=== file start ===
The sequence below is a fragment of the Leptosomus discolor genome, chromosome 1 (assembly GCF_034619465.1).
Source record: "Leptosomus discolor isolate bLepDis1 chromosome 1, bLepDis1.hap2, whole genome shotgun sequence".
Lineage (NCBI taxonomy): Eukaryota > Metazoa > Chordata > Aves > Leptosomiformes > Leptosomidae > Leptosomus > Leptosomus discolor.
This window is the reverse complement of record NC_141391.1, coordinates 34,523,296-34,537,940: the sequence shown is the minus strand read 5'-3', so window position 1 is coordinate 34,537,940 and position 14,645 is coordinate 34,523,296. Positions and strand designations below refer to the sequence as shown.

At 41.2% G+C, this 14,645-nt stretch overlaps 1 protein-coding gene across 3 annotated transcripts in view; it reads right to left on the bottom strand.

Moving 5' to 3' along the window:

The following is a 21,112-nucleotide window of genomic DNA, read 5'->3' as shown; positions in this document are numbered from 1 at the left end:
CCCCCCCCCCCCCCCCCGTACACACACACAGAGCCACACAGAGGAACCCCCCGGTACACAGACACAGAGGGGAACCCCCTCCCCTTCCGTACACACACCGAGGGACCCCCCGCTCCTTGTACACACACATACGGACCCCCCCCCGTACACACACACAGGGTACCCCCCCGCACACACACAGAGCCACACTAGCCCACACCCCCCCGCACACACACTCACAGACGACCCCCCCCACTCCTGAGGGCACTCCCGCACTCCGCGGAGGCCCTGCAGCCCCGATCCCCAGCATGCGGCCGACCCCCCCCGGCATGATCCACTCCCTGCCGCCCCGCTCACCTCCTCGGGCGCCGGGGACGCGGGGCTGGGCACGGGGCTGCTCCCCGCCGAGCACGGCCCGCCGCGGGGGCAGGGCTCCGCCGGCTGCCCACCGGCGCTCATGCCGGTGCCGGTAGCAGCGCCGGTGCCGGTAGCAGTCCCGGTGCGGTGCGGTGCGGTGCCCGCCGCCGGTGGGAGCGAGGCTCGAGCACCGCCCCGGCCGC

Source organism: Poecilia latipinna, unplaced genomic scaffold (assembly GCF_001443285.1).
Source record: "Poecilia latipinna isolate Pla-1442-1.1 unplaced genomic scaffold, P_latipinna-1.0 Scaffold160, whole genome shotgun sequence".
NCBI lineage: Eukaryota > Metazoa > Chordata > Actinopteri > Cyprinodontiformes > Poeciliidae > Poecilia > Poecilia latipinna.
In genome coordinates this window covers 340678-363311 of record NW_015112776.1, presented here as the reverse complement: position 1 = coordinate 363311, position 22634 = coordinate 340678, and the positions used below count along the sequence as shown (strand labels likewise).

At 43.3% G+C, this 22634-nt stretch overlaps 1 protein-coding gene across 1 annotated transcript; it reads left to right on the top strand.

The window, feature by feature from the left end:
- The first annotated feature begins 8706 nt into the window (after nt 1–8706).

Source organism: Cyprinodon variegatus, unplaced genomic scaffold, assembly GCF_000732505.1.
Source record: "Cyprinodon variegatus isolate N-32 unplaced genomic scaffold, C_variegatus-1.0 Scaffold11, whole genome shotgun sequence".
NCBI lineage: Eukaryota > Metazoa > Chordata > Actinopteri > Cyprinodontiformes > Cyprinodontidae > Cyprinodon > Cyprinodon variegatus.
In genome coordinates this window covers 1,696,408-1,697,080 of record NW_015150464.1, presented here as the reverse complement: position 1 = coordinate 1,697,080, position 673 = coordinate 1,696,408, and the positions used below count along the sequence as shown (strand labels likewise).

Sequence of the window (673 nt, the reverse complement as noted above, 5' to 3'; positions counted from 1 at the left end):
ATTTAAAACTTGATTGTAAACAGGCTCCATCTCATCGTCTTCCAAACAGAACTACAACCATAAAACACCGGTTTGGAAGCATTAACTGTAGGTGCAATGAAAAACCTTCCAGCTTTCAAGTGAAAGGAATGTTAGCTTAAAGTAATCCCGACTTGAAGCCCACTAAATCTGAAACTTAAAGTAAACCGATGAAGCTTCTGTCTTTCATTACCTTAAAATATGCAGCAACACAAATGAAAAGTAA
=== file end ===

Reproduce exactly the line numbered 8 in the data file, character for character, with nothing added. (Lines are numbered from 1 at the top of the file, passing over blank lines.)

CCCCCCCCCCCCCCCCCGTACACACACACAGAGCCACACAGAGGAACCCCCCGGTACACAGACACAGAGGGGAACCCCCTCCCCTTCCGTACACACACCGAGGGACCCCCCGCTCCTTGTACACACACATACGGACCCCCCCCCGTACACACACACAGGGTACCCCCCCGCACACACACAGAGCCACACTAGCCCACACCCCCCCGCACACACACTCACAGACGACCCCCCCCACTCCTGAGGGCACTCCCGCACTCCGCGGAGGCCCTGCAGCCCCGATCCCCAGCATGCGGCCGACCCCCCCCGGCATGATCCACTCCCTGCCGCCCCGCTCACCTCCTCGGGCGCCGGGGACGCGGGGCTGGGCACGGGGCTGCTCCCCGCCGAGCACGGCCCGCCGCGGGGGCAGGGCTCCGCCGGCTGCCCACCGGCGCTCATGCCGGTGCCGGTAGCAGCGCCGGTGCCGGTAGCAGTCCCGGTGCGGTGCGGTGCGGTGCCCGCCGCCGGTGGGAGCGAGGCTCGAGCACCGCCCCGGCCGC